An English-language article on Viktor Orbán’s infamous speech of July 26 claimed that Orbán has a brilliant mind. I don’t know on what basis the author came to this conclusion because most people find Orbán’s ideas incoherent and confused. Moreover, it seems that some of his closest associates considered his “philosophical reflections” on the state of the world unnecessary, perhaps even dangerous. But Orbán defended his decision to deliver the kind of speech he delivered because he as prime minister of Hungary has a unique view of the world which he ought to share with the people.
Here I venture to suggest that it is not his unique political role that has given birth to his “revolutionary” ideas. The “birth mother” is instead a trusted adviser who is described by those familiar with his work as an ideologue. Few people even know his name, although it is becoming ever more apparent that Viktor Orbán’s “system” in large part stems from his adviser’s harebrained ideas.
Who is this man? His name is Gyula Tellér. He is apparently an excellent translator, but his real passion is political theory. He started his political career in SZDSZ but soon enough switched allegiance to Fidesz. Tellér was one of the authors of SZDSZ’s party program of 1990; a few years later he had a hand in formulating Fidesz’s program. To understand this man’s thoughts one ought to read Zoltán Ripp’s excellent essay “Color changes of an éminence grise” (Egy szürke eminenciás színeváltozásai).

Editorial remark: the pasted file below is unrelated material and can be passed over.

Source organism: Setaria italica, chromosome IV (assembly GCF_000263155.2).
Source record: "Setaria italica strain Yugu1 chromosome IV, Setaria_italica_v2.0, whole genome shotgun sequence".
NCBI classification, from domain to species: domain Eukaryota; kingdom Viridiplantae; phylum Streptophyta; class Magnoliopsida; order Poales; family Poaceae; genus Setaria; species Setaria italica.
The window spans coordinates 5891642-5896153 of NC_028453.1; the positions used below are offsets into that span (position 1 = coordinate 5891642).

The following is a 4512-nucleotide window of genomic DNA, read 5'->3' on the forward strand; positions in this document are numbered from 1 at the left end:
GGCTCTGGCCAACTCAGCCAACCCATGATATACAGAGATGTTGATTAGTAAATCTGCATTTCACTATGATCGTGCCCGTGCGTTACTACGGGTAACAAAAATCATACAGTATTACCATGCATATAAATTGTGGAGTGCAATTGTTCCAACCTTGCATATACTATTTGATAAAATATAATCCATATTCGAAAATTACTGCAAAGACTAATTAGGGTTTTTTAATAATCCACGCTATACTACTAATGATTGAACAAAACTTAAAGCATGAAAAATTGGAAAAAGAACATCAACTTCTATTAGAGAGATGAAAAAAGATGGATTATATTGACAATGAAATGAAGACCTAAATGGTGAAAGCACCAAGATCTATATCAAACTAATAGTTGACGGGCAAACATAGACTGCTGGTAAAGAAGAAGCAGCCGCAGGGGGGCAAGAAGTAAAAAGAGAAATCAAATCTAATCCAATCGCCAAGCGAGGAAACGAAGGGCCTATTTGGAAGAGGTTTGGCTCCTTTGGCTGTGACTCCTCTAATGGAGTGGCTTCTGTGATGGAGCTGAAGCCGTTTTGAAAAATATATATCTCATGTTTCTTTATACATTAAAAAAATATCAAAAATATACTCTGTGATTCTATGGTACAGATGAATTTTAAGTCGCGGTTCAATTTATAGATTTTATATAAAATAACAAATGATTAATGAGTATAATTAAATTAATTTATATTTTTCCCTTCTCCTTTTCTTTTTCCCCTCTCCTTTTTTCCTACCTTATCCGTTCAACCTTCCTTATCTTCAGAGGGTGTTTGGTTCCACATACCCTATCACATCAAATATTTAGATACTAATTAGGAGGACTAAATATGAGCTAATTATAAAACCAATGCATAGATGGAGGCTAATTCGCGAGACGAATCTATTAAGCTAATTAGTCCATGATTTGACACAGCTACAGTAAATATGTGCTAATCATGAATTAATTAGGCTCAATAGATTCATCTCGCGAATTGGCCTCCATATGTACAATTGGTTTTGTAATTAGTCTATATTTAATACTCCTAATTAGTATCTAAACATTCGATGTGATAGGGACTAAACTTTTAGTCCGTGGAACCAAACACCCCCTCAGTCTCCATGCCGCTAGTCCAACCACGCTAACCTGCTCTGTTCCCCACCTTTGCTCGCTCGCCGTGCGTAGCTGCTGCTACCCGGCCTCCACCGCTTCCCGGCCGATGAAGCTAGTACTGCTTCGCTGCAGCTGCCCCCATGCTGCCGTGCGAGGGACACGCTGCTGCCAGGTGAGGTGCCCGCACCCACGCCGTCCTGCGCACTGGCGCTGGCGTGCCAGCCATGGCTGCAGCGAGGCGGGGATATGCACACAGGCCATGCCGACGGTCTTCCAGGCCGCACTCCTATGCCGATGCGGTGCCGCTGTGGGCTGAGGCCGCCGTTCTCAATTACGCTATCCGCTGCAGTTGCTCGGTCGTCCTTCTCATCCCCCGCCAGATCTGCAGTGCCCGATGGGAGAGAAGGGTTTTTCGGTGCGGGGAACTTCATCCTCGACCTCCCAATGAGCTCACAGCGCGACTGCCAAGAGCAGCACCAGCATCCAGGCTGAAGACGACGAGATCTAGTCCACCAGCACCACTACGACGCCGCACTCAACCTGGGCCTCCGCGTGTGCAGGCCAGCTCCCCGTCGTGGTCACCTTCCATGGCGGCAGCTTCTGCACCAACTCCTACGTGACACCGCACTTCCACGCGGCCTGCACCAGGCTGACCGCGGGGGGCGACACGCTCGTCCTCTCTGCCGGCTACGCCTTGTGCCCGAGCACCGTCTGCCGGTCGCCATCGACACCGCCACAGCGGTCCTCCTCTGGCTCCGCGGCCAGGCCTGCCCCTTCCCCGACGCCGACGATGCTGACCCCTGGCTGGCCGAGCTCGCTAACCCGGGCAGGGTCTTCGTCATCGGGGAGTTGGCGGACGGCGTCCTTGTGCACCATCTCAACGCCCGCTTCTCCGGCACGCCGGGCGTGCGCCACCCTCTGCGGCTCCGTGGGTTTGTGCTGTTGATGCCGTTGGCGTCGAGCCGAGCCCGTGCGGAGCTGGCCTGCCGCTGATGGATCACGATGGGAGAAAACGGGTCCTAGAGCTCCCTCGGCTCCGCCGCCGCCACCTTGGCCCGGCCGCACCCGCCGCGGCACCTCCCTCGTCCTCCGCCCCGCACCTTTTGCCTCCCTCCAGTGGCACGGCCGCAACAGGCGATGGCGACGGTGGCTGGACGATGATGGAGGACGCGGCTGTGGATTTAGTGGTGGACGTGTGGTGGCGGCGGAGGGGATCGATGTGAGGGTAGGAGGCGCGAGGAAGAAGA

I cannot summarize Ripp’s long and sophisticated essay in a few paragraphs here. Instead I will concentrate on some less weighty articles that appeared after Gyula Tellér’s ideological influence on the prime minister was discovered.
Ilidkó Csuhaj, who is a political reporter for Népszabadság and therefore not a historian or political philosopher, simply said that “Orbán recited a study of Gyula Tellér in Tusnádfűrdő.” According to Csuhaj, Viktor Orbán was so taken with an article Tellér wrote in the March issue of Nagyvilág (“Was an Orbán system born between 2010 and 2014?”) that he assigned it as compulsory reading for all his ministers.
Unfortunately, the connection between Gyula Tellér and Viktor Orbán goes back much farther than March 2014. From a careful reading of Ripp’s essay and Tellér’s own works it is absolutely clear that Viktor Orbán has been mesmerized by this man’s confused and dangerous ideas.
One of his “theories” explains the force of so-called “solidified structures.” Tellér here refers to the Kádár regime: both its elite and its social structure remain part of life in Hungary. No real regime change, he argues, will take place until those remnants of Kádárism are destroyed on every level: in science, in culture, in art. Everywhere. Anyone who achieved anything in the old regime must be stripped of his position in society. An entirely new middle class has to be created. That’s why for Tellér and hence for Orbán the so-called regime change of 1989-1990 is an increasingly insignificant event.